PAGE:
IJCRR - 2nd Wave of COVID-19: Role of Social Awareness, Health and Technology Sector, June, 2021
Date of Publication: 11-Jun-2021
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Forecasting of Covid-19 Cases in India by Time Series Analysis Using Autoregressive Integrated Moving Average Model
Author: Khobragade Ashish, Kadam Dilip
Abstract:Introduction: COVID-19 is caused by SARS-CoV-2, a coronavirus. Forecasting has an important role in the surveillance of new emerging diseases like COVID-19. Objective: The objective of the study was to forecast COVID-19 cases by using the ARIMA model. Methods: We have used the ARIMA model to forecast cases of COVID-19 occurring per day in India. A total of 50 observations were used to fit the model. Model is best fitted by using order (0,2,1) which has the lowest AIC value. Forecasted values were compared with actual values. Results: We have found that actual reported cases per day were within 95% CI of forecasted values. Conclusions: ARIMA model can be used to forecast over a short period. This model can be used to develop strategies for the containment of pandemics.
Keywords: ARIMA, COVID-19, Forecast, India, Model, Time series analysis
The first confirmed case of COVID-19 was reported from Wuhan city of China. Soon cases started spreading in China and nearby countries. It was announced as public health emergency of international concern (PHEIC) by the World Health Organization (WHO) in January 2020.1 Alert was also given by the WHO regarding the global spread of the disease in March 2020.1More than 151.8 million cases and 31.86 lakh deaths were reported from all over the world as on 2nd May 2021. Total 19.8 million confirmed cases and 2.18 lakh deaths have occurred in India as of 2nd May 2021.2
If we can forecast the new cases which will occur in near future, it will aid in planning the resources required to prevent the occurrence of further cases. Many forecasting models were tried in the case of COVID-19 all over the world and in India.3,4,5 In this study, we have tried a forecasting model based on autoregressive integrated moving average (ARIMA).
1. To develop a time series analysis (tsa) forecasting model of COVID-19 cases in India
2. To compare the actual cases of COVID 19 that occurred in India with the forecasted model.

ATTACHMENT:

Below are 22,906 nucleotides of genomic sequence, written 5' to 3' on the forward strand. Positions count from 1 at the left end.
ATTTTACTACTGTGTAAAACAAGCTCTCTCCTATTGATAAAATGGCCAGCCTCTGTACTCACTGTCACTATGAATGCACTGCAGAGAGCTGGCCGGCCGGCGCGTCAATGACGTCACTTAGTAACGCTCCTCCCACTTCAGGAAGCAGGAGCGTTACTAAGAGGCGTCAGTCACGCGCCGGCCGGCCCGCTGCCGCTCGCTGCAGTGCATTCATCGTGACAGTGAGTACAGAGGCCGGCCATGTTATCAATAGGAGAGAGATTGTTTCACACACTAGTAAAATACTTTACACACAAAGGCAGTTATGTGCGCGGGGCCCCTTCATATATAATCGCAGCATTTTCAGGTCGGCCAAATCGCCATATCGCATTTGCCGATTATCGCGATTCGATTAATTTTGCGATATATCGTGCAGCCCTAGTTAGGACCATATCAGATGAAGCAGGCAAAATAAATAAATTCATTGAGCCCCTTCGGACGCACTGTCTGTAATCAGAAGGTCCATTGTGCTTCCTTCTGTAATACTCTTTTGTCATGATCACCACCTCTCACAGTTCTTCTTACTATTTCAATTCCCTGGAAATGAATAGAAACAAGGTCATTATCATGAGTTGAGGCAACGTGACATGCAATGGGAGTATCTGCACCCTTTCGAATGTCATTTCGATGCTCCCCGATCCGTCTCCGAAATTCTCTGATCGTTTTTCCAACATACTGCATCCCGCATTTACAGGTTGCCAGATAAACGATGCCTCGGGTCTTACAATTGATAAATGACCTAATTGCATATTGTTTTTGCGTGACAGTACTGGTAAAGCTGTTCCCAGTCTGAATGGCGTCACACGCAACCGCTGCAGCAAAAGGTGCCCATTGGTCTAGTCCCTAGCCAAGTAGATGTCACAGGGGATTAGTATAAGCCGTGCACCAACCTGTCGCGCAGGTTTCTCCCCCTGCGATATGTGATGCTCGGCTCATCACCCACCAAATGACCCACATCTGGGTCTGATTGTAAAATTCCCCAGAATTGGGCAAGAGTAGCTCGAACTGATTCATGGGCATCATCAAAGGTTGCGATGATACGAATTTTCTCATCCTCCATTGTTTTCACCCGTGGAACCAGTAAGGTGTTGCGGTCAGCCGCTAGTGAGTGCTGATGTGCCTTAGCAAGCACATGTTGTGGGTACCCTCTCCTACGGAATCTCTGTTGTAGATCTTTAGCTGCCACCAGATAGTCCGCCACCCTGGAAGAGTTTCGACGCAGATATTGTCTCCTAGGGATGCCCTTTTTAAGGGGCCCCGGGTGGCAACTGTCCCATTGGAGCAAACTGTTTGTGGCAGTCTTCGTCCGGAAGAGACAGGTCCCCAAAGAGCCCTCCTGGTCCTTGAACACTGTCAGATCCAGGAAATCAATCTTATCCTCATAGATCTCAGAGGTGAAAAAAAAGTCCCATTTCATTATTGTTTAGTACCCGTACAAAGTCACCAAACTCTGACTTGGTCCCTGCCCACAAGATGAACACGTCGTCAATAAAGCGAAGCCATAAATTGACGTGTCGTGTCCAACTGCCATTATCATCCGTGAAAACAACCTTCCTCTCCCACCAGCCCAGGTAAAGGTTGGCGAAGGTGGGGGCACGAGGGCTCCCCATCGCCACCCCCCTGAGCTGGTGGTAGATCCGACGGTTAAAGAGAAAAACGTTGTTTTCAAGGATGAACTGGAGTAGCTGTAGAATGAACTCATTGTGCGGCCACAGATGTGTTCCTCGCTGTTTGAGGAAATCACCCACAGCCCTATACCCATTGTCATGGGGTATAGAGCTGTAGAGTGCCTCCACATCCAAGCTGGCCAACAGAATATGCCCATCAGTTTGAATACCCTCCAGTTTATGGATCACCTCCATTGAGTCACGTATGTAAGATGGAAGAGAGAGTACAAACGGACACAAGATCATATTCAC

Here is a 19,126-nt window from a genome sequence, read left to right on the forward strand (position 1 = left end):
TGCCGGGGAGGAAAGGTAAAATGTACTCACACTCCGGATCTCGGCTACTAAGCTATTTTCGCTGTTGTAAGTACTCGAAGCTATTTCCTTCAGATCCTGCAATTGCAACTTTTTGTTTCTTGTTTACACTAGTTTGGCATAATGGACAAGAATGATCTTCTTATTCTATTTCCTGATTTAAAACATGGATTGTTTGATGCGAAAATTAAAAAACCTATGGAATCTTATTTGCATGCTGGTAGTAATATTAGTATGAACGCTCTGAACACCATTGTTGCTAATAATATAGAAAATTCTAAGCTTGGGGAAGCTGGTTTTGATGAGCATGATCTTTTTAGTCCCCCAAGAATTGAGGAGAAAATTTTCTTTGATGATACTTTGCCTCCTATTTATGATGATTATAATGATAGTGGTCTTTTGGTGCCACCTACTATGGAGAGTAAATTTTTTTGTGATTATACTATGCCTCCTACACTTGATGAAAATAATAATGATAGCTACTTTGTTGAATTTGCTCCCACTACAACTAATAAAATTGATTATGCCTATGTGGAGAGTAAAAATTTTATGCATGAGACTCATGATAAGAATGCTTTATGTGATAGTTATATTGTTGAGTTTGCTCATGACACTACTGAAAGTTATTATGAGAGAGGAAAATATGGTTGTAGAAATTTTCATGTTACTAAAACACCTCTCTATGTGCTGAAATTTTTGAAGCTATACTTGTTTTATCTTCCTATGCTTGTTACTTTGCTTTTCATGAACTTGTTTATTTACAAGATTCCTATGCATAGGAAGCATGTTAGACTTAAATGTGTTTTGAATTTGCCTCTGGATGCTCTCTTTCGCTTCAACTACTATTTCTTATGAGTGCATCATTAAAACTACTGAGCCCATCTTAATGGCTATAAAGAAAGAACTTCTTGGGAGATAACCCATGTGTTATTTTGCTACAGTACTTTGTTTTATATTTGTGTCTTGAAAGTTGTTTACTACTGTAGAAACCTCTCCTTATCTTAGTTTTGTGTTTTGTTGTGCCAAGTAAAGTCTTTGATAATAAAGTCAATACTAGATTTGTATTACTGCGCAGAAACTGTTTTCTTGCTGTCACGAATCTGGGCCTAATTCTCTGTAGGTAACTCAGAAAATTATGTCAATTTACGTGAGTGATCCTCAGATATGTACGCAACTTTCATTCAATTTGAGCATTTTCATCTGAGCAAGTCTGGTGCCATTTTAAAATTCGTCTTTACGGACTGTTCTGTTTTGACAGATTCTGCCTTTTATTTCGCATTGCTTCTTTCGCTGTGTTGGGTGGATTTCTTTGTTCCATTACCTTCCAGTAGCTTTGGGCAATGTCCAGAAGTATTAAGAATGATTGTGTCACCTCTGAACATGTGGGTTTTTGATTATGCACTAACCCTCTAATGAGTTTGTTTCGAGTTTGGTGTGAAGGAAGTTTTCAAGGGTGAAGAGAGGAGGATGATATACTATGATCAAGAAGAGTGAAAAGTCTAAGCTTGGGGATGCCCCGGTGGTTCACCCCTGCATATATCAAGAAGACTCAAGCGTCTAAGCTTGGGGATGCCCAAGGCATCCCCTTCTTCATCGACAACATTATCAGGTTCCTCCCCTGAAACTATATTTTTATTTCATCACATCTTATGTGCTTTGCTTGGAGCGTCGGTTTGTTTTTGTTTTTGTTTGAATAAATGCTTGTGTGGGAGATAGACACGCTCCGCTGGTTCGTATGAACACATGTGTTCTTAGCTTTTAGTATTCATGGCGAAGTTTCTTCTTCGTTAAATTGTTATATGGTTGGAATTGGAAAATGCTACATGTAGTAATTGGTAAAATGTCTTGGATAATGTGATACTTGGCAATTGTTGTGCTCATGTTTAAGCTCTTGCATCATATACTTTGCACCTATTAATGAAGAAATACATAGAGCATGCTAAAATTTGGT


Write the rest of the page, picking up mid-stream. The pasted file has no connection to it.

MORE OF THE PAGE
The COVID-19 cases occurring daily in India were reported to the Government of India which has, in turn, appeared in the official dashboard. For the study purpose, the number of COVID-19 cases occurring daily from 17th February to 7th April 2021 per day in India was considered.2,6 The data is available freely on the Government of India portal. This data was extracted in an excel sheet date wise. This data for 50 days was used to predict the occurrence of new cases of COVID-19 for the next five days. The epidemic curve was plotted for the selected period. [Figure 1]
In time series analysis, an ARIMA model is used to forecast future data based on the past available data. The Time series model is forecasted using the ‘Forecast’ package in R software. Fifty data points (daily COVID-19 cases) were first converted to time series data using the ‘ts’ command by taking the start point and endpoint of the data. The frequency was taken as 365.25 as data was related to daily COVID cases. Non-seasonal ARIMA models are generally denoted by ARIMA order (p,d,q). This order has three components to forecast the model: p, d and q, where p= number of autoregressive terms, d=order of differencing and q=number of lagged forecast errors in prediction.
The pre-requisite to apply the ARIMA model on time series data is that time-series data should be stationary. Time series data is called stationary when it's mean; variance and autocorrelation are constant over some time. Hence, the Augmented Dickey-Fuller (ADF) test was applied on time series data to check for its stationarity. Differencing was done twice to make time-series stationary. Consecutive numbers were subtracted twice for second-order differencing. In this way by differencing, we have removed the trend and seasonality of the data and hence, the mean of the time series is now constant. The stationarity of the data was confirmed by conducting the ADF test again. If the p value is less than 0.05, the data is considered stationary.
The order of the ARIMA model was selected by plotting autocorrelation (ACF) and partial autocorrelation (PACF) graphs. P-value was obtained from pacf graph and q value from acf graph.[Figure 2 and 3] ARIMA model was fitted by using the auto Arima function. Akaike’s information criterion (AIC) was used for fitting the best model. Order having the lowest AIC value was selected as the best fitting model. Forecasting was done by using the fitted model for the next 5 days. The actual number of COVID-19 cases that occurred during this period was compared with forecasted data. The predicted model for the next 30 days was plotted graphically.